Hay-ho, We Must Be Home!

A typical sight across the English countryside in late August is that of hay bales spaced out in fields and across hillsides and it is one that I love deeply, not least for being something that signals to me that I am back home amidst the very familiar after our travels.

Before we even went away this year, I had sighted quite a few of these peculiar tube-shapes in fields near to home; sufficient to inspire me to set to work on my most recent painting, “Hay bales on hillside“, which echoes a much earlier painting of mine from 2008 (its always an interesting project returning to a subject that you’ve worked on before to see where else you can go with it).

In particular, I associate hay on hills with the vast expanse of rolling countryside around The Ridgeway in Oxfordshire and, as we drove over that ancient landmark just a few days ago, shortly after our return from Italy, I was comforted to see the hay spaced out as ever at this time of the year – looking like so many fuzzy cans of food laid out by an obsessive-compulsive giant. The geometric precision of these forms don’t quite have the same rustic charm as Monet’s haystacks (right) but we have to move with the times and, in their own way, I find them an appealing subject against the foil of randomly undulating fields and one that is just begging to be painted!

About Helen White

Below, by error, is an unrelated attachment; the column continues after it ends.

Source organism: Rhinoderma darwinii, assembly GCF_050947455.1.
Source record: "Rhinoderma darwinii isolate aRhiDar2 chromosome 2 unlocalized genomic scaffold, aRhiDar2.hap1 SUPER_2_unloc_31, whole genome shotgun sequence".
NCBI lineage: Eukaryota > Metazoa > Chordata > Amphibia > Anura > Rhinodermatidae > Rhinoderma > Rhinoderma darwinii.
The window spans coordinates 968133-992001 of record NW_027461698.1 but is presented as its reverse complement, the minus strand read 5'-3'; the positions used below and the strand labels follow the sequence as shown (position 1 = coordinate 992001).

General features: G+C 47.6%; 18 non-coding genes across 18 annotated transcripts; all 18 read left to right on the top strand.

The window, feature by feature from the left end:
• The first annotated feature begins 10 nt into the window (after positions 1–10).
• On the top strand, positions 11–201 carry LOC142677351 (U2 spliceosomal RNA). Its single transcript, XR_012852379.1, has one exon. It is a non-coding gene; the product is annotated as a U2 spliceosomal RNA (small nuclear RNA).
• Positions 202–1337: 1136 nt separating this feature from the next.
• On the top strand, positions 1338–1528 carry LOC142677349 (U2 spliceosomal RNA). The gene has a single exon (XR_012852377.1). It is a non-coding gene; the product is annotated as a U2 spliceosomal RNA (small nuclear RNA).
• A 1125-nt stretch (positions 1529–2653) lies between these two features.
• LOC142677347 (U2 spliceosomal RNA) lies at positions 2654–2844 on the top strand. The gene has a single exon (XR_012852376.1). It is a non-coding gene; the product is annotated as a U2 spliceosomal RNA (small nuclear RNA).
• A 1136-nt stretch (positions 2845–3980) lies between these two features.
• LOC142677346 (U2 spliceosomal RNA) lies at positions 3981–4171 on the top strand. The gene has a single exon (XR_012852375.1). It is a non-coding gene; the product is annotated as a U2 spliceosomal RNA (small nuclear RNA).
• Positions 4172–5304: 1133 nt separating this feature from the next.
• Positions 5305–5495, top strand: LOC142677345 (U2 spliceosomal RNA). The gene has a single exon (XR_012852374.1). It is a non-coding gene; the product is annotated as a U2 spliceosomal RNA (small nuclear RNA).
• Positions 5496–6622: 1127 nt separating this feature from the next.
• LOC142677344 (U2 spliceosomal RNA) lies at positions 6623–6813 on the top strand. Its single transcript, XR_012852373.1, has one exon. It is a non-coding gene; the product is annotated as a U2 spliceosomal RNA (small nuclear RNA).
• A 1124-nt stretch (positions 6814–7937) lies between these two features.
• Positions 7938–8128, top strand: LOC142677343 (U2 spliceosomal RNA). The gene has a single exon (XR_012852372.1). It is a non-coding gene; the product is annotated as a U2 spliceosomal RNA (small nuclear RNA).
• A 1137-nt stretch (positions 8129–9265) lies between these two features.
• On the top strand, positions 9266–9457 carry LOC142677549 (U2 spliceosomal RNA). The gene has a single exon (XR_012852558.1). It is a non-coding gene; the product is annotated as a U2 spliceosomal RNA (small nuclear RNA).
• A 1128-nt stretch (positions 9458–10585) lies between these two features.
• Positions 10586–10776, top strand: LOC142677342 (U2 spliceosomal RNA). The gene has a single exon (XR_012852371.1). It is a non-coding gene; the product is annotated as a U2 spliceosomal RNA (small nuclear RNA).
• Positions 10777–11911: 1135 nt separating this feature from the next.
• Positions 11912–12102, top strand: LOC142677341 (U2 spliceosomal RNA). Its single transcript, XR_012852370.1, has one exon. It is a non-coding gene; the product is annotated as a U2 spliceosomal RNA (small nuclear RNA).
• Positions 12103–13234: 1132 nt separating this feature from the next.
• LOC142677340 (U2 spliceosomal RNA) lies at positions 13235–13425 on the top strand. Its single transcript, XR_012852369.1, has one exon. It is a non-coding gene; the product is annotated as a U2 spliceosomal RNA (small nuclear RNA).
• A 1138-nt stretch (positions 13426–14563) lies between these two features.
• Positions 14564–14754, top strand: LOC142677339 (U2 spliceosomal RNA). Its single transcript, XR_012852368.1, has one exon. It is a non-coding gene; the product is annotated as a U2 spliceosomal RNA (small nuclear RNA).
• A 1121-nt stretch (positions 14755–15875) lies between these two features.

Helen White is a professional artist and published writer with two primary blogs to her name. Her themes pivot around health and wellbeing, expanded consciousness and ways of noticing how life is a constant dance between the deeply subjective and the collective-universal, all of which she explores with a daily hunger to get to know herself better. Her blog Living Whole shines a light on living with high sensitivity, dealing with trauma and healing from chronic health issues. Spinning the Light is an extremely broad-based platform where she elucidates the everyday alchemy of relentless self-exploration. A lifetime of "feeling like an outsider" slowly emerged as neurodivergence (being a Highly Sensitive Person with ADHD, synaesthesia, sensory processing challenges and other defecits overlapping with giftedness). All of these topics are covered in her blogs, written from two distinct vantage points so, if you have enjoyed one of them, you may wish to explore the other for a different, yet entirely complimentary, perspective.
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